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Germany

German Couple Fail in Fight to Overturn Ban on Incest

Germany's Constitutional Court decided Thursday, March 13, against striking incest off the German penal code, ruling against a bid brought by a man who fathered four children with his sister.

The couple with one of their children

The court ruling denies Patrick and Susan the right to be together

Germany's highest court confirmed that the law that makes incest a punishable offence is in line with the country's constitution, saying that the law was designed to guard families against the damaging effects of incest and protect the "weaker" partner in incestuous relationships.

The court also took into consideration that children born from relationships between brothers and sisters had a greater risk of suffering genetic effects, the judges said.


The case was brought by 31-year-old Patrick S. from Leipzig, who has four children aged between six years and 34 months with his sister, Susan, who is eight years younger.


All the children but one are now in foster care. Two were born handicapped, although it is unclear whether this is a result of having been born prematurely or inbreeding. In 2004, Patrick S. voluntarily underwent a vasectomy.


A right to sexual relations among siblings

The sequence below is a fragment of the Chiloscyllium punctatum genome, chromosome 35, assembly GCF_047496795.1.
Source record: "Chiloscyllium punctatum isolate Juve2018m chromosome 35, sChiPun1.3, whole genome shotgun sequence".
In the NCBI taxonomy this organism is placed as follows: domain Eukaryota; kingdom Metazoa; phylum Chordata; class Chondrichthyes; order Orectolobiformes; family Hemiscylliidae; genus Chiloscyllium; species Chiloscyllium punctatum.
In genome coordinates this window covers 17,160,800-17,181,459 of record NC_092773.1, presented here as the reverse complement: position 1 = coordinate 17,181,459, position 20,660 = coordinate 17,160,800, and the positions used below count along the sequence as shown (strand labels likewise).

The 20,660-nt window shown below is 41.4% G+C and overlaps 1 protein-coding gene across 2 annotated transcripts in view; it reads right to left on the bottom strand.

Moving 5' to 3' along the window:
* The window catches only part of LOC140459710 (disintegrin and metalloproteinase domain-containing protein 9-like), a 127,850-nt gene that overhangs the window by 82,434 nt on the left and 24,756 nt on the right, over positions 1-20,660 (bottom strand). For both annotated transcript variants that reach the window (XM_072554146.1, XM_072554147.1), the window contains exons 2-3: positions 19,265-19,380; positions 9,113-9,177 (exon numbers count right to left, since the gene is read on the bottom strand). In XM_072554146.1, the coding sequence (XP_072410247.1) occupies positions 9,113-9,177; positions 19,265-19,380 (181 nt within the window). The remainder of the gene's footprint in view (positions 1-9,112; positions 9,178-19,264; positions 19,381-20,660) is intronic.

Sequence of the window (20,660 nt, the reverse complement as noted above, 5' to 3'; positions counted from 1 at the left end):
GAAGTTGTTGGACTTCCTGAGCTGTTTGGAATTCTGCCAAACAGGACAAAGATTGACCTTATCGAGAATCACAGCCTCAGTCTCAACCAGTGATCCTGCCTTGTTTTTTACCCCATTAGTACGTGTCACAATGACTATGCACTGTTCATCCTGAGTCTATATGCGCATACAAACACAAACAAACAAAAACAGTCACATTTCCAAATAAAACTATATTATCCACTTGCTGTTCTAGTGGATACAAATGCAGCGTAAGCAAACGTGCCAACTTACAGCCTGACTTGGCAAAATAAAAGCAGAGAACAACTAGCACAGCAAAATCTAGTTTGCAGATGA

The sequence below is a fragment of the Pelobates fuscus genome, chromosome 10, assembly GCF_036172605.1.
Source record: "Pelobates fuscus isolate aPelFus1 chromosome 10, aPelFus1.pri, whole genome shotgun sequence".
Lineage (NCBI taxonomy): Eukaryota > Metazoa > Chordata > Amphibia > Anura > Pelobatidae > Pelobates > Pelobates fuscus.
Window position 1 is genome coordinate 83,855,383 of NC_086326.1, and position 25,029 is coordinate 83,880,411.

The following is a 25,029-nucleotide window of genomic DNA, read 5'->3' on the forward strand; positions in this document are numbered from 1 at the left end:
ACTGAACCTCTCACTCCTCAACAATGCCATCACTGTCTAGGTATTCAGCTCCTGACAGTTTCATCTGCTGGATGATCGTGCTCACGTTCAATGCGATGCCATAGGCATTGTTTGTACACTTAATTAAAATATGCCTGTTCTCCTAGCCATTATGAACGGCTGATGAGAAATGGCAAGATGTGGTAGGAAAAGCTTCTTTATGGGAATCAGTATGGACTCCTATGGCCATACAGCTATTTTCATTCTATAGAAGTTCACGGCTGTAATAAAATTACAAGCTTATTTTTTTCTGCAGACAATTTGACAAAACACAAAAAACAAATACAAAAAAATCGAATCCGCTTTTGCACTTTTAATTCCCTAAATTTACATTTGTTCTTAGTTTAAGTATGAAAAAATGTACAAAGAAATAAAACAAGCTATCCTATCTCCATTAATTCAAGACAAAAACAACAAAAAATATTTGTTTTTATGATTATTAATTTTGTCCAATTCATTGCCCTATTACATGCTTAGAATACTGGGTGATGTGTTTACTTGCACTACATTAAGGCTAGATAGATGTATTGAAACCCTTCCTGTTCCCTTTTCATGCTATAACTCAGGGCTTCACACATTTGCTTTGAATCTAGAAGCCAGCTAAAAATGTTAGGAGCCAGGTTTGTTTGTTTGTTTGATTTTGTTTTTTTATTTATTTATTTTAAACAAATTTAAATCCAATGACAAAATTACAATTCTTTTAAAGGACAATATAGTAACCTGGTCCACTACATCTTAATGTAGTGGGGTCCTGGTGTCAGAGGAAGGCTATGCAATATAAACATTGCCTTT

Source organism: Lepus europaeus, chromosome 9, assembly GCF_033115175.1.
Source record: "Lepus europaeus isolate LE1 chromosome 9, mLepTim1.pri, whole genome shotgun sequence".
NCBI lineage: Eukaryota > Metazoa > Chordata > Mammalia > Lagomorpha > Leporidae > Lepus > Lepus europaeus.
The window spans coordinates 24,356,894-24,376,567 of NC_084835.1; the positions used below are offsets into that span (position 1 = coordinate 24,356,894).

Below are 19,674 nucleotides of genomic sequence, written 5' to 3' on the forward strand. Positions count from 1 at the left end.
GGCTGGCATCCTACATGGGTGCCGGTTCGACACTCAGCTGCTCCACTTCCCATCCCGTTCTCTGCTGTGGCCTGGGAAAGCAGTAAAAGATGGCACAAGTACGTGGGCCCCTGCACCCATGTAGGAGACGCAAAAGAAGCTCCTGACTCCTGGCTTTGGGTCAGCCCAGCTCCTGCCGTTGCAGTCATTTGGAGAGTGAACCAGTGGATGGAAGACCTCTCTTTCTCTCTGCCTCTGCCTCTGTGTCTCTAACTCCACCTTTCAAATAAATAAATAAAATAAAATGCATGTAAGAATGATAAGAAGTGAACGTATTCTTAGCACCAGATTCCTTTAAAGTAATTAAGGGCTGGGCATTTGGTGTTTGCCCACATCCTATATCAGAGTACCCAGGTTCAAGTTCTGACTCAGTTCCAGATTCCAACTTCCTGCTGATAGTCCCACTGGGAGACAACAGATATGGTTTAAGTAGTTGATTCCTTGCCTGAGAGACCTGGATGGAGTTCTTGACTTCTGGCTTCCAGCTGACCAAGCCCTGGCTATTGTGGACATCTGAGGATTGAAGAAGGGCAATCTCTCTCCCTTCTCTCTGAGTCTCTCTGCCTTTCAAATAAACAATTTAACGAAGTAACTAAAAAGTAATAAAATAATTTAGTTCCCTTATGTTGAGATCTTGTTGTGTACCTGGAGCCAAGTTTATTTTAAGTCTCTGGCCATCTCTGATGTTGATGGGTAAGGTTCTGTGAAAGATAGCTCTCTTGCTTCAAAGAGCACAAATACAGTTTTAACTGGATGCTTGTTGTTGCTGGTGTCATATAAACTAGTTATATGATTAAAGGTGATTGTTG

Painting by P.P. Rubens, Lot and his daughters

Historically, incest is a moral taboo

The couple were calling for a declaration that brothers and sisters have a right to sexual relations with one another.


Patrick S. has already spent over two years behind bars and now faces a 30-month sentence.


Susan has also received a conviction of incest and was placed on probation for one year. Under German law, incest is only punishable after the age of 18.


"Historical relic"


The couple have been backed by a number of politicians on the grounds that incest might be immoral but should not be punished by law because a ban contravenes an adult's right to sexual freedom.


Their supporters argue that the law is out of date and say it harks back to the racial hygiene laws of Nazi Germany. Their critics, meanwhile, insist that incest should remain a social taboo because of the risks linked to inbreeding and the resulting imbalance in social and family relations.


Endrik Wilhelm, the couple's lawyer, argued that the couple have caused no harm to others. The law was a "historical relic," he said.


"Everyone should be able to do what he wants as long as it doesn't harm others," he has said, stressing that incest is not illegal in many of Germany's neighboring countries, he said.


Growing up apart

A couple silhouetted against a sunset

Does everyone have a right to choose their partner?

Although they shared the same parents, the couple did not grow up together. Patrock S. was adopted as a baby and only met his sister in 2000 when he tracked down his birth mother.


According to German media reports, the couple became close after their widowed mother died at the age of 50. The relationship began when Susan was 16.


According to experts, incest is rare among siblings who have lived together, and usually occurs between brothers and sisters raised apart.


The phenomenon is known as genetic sexual attraction, and affects as many as 50 percent of siblings or parents and offspring who were separated at birth and reunited as adults.


The case has attracted vast media coverage in Germany, with the couple fielding ongoing requests for interviews, book deals and film rights.

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